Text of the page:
Tag (2018)

(l-r) Jeremy Renner and Jake Johnson star in TAG. ©Warner Bros. Entertainment

Our friend is a psychopath, and I’m scared.“- Sable discussing Jerry.
‘You don’t stop playing when you get older; You get older when you stop playing’-Ben Franklin“- Hoagie

Tag, inspired by a true story, tells of five childhood friends who have been playing the same game of Tag for decades. The story of the movie is put in motion when Hoagie (Ed Helms) rallies his companions (Jon Hamm, Jake Johnson, and Hannibal Burress) to finally dethrone Jerry (Jeremy Renner), who has never been tagged throughout the duration of the game. The impetus for their alignment is Jerry’s impending wedding and ostensible retirement from the tournament.

Some very enjoyable hi-jinks ensue.

This movie is pretty entertaining. The cast has great chemistry and do a superb job of selling both their individual characters and their friendship. One specific instance of this I liked took place at the wedding rehearsal. One of the men is catching up with a childhood sweetheart and his friends, watching from a distance, conjure up a mock conversation between the two and lightly rib on their friend. 

The film gets a lot of mileage out of how serious these adults take this kid’s game. Out of the offensive team, Hoagie is the most determined and stakes out whatever leadership they have, rallying the group and formulating their strategy. However, he can’t hold a candle to Jerry. He has dedicated lots of thought and preparation into maintaining his mantle: mapping out contingency plans, hiring decoys, setting up traps,etc.

A particular delight are Anna and Susan. Isla Fisher’s Anna is just as gung-ho about the game, if not more so, than her husband Hoagie. This aggressive enthusiasm provides many comedic moments, such as almost getting the group to waterboard a gym employee for Jerry’s location. Due to the nature of the plot, Leslie Bibb only gets a few moments to shine as Jerry’s partner Susan. Although she is set up as a typical shrew, she encourages the game when it doesn’t interfere with wedding and collaborates with Jerry’s conduct, even going to a questionable extreme. Together, their interactions with their husbands paint a better picture of marriage than we usually get.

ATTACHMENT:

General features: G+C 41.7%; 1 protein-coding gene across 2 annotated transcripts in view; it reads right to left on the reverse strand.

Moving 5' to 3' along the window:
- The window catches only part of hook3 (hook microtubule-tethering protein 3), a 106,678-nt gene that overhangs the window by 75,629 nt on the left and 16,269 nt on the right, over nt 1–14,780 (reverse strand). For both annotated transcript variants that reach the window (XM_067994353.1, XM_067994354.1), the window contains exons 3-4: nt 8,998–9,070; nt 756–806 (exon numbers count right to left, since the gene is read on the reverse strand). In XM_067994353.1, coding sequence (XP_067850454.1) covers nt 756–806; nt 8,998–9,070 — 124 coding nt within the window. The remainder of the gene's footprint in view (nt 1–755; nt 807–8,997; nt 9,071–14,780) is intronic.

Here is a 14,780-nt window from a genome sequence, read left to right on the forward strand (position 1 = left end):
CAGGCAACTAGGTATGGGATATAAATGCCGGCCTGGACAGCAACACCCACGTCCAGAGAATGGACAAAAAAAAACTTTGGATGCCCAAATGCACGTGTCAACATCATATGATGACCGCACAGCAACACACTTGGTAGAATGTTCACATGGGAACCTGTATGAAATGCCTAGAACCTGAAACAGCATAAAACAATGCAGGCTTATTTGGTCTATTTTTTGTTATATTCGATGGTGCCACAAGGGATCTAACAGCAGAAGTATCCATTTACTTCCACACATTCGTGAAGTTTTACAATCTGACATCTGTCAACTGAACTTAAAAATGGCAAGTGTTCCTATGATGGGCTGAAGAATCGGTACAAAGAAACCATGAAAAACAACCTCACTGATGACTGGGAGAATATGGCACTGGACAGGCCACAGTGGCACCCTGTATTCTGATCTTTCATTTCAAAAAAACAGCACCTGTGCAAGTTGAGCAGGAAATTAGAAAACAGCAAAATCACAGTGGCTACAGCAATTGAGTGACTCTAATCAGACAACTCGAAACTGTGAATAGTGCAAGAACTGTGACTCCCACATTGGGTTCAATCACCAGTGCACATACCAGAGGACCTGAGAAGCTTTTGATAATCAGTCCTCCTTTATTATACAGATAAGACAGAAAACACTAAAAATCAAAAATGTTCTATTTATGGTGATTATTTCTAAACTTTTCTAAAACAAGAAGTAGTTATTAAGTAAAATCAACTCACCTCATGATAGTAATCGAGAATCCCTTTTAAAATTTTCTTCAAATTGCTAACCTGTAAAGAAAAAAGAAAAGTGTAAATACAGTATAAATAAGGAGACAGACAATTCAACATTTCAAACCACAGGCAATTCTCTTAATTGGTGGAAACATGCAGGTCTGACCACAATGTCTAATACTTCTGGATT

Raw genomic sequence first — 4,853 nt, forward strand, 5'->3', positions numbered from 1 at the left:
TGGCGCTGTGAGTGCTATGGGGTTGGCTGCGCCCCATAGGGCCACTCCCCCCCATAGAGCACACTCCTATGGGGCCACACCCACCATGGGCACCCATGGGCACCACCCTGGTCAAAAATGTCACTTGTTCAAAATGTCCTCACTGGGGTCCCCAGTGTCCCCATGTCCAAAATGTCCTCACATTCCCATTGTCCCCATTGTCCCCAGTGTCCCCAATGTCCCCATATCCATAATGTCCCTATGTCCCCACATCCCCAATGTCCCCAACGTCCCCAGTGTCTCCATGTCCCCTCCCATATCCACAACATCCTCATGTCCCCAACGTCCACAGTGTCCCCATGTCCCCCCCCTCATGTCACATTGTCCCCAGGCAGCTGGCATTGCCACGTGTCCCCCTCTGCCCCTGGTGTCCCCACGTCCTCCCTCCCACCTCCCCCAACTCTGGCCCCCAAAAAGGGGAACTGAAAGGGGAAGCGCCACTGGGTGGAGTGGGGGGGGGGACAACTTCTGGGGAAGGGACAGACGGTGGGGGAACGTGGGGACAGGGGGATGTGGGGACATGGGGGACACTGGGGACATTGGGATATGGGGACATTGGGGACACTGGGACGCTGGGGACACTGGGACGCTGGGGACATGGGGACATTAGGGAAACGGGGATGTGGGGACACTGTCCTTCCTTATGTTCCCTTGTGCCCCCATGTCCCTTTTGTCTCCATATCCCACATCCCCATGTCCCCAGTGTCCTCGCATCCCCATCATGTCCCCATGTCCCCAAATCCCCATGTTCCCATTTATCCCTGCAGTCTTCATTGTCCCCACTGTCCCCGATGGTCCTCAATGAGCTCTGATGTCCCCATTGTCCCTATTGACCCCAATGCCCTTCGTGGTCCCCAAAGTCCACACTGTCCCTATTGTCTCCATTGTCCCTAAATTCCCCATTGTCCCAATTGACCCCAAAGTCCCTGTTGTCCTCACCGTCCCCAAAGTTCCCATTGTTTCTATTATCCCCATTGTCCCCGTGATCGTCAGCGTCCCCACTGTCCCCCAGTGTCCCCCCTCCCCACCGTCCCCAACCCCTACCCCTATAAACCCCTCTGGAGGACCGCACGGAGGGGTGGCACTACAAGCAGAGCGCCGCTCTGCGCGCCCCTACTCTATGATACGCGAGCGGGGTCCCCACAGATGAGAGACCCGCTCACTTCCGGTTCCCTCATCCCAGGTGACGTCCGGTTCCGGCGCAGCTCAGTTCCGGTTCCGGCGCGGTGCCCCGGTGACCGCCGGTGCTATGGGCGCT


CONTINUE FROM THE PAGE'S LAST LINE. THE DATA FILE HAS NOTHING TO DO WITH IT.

There are some imperfections in the movie. There is a missed opportunity with the movie, which flirts with themes about how friendships change over time. As they grew older and scattered across the country, it is stated that this game has kept them together, but it’s not the same as when they were children. It’s unclear how much, if any, contact they have with each other outside of the game. At one point, Anna jokes that Hoagie barely knows his friends, which is reinforced when the group learns that Jerry attends AA. If this angle, which gets lightly sketched and then dropped, was explored more, the movie might have more staying power.

There are of course the usual contrivances that come with comedies. The characters are able to drop everything in order to play the game and often emerge unscathed from collisions that should be causing serious injuries. There are also roughly a handful of somewhat sophomoric jokes, most of them involving sex acts focused around a penis (nothing exposed), that I wasn’t fond of. My biggest gripe with the movie is the aforementioned extreme Susan and Jerry fall back on, which, while addressed as being “a dick move”, might ruin the movie for some people.

Overall, I would definitely recommend seeing the movie as it is pretty enjoyable. I can’t see myself watching it again in the near future, but not every movie has to be a comedy classic. Odds are, if you’re one to scoff at the premise, you won’t enjoy the movie. But if you can accept it, you’ll have a good time. 


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